W3C home > Mailing lists > Public > public-device-apis@w3.org > December 2012

Re: Network Information API

From: <hi-yokota@kddi.com>
Date: Mon, 17 Dec 2012 13:59:48 +0900
Message-id: <isapiwc.83cb3ac5.c97.50cea6c4.6acfd.8@post-ims.kddi.com>
To: tobie@fb.com, niklas.widell@ericsson.com, yoav@yoav.ws
cc: bs3131@att.com, public-device-apis@w3.org
Hello Tobie and all,

(If this e-mail does not appear on the ML, please post it for me)

I think that the Network Type would be as much useful as bandwidth for Web applications (apart from some privacy issue). Some operators require their own 3G or LTE networks for security reason (e.g., for charging or for delivering operator-owned content) or for quality reason (QoS of 3G/LTE networks is more predictable for them). It would be more convenient for those applications to know what type of networks are used than just waiting forever with some ambiguous error messages.

The available bandwidth is useful for some cases, but it is getting more difficult to infer the network type now that LTE is available, which is as fast as WiFi. I think that the precise figure is not necessary for most of the cases, but just enough to know how long it will take to download some content like 1 second, 1 minute or 1 hour...


> -----Original Message-----
> From: Tobie Langel [mailto:tobie@fb.com]
> Sent: Thursday, December 13, 2012 2:01 AM
> To: Niklas Widell; 'Yoav Weiss'
> Cc: SULLIVAN, BRYAN L (bs3131@att.com); public-device-apis@w3.org
> Subject: Re: Network Information API
> Applications use the network to send and receive data. Sometimes this data
> needs to be sent or received immediately. For example, a purchase order
> for stock can't wait. Sometimes it doesn't really matter when this data
> gets sent, provided it's in a reasonable enough timeframe. For example,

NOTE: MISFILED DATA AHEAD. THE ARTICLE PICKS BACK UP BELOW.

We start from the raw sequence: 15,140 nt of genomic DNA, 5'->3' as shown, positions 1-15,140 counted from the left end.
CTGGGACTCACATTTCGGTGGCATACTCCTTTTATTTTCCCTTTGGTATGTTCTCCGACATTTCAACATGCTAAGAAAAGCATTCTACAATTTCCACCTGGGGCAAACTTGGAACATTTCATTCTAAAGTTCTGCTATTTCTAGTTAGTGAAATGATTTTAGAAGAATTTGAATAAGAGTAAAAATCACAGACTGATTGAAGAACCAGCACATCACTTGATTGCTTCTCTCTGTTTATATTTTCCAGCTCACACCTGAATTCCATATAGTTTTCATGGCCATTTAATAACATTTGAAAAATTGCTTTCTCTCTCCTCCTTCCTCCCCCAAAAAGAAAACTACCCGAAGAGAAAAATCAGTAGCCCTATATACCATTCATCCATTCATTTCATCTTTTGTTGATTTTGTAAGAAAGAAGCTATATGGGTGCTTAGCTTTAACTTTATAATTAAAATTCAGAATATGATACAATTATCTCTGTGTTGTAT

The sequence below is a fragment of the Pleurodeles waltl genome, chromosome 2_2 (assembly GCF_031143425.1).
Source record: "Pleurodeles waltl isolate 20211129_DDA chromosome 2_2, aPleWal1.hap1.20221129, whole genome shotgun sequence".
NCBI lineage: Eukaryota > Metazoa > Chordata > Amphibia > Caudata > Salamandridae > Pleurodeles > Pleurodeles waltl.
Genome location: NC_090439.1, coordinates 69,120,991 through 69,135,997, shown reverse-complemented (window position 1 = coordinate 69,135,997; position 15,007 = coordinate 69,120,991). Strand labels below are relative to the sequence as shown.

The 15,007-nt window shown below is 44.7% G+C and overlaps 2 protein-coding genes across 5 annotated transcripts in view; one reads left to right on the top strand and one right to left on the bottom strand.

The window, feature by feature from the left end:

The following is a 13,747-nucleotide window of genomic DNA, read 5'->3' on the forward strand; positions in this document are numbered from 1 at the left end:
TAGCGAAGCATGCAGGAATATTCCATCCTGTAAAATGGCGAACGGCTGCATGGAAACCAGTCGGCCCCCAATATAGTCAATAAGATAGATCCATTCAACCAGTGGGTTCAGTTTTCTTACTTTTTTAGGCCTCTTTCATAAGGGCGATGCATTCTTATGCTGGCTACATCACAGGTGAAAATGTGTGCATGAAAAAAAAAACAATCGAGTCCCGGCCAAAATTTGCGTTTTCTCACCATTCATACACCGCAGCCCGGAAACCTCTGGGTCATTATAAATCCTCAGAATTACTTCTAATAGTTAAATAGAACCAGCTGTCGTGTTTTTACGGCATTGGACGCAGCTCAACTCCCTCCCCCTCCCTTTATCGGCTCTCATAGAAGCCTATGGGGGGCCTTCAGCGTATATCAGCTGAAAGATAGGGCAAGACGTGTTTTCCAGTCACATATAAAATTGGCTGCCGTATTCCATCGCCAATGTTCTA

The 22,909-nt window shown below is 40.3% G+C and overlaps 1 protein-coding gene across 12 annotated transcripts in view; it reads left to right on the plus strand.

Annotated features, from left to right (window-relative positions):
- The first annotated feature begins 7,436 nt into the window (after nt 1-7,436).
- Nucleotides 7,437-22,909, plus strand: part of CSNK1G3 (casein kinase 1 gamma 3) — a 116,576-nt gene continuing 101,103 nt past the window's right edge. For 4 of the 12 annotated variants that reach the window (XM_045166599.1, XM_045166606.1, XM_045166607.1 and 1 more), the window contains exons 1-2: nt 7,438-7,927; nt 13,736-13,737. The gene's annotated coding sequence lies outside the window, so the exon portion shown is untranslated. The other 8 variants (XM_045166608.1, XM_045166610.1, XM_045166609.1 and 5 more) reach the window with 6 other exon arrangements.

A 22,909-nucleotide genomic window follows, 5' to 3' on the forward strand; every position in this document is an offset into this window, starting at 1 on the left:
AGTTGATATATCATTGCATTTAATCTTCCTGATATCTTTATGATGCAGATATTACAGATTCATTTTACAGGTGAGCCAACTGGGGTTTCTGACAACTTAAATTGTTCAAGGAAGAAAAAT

> syncing pictures from a local camera app to the cloud can happen once
> everyday. Sometimes, it doesn't even matter whether the data is received
> or not. For example, pre-fetching data makes the experience better, but
> failing to do so doesn't cause you to loose critical information (it could
> be a pain if you're offline, however).
> Networking has associated costs (battery, bandwidth,
> encryption/decryption, etc) which are highly device and context dependent.
> An application draining your battery has very different consequences when
> lost in the jungle than it has when you're sitting at home within arm's
> reach of a charger. Similarly, roaming costs affect students abroad very
> differently then they do millionaires. The list goes on.
> Currently, application developers have no incentives to make their
> applications more friendly to the device and the user's resources.
> Were it possible to provide such intensives (through curated app stores,
> or what not), developers would still be at loss as to how to cater for the
> wide variety of contexts outlined above without asking for user input.
> Input which users would have to provide, again and again to different
> applications.
> Instead, what we really need to look at is to precisely define the use
> faced by users and developers and provide APIs for those. And then let the
> user agent fine tune how it handles networking based on information it
> receives from sensors, user input, etc. and which isn't necessary for the
> application to be aware of (granted it could even be a privacy issue).
> For example, one could imagine an API to prefetch content, or an API to
> upload large files (e.g. photographs) within a certain period of time and
> call a WebWorker once done (or timed-out).
> The benefits are manifold. First of all, developers don't have to
> implementation details of the networking protocols their app is currently
> using. Instead they can convey intent ("it is critical to send this data
> now", "I might need this in the future", etc.). Secondly, there's a real
> incentive for developers to use these APIs as it opens up features they
> did not have access to previously (background sync, etc.).
> Thirdly, user agents / devices are able to fine tune how to best handle
> this traffic, which is good as they are the ones that will get blamed for
> high bandwidth usage or draining batteries. Fourthly users can decide at
> the user agent level when and how to allow prefetching, background sync,
> etc. (and special case certain apps where necessary).
> Thanks for your time if you made it that far,
> --tobie
Received on Tuesday, 18 December 2012 07:21:42 UTC

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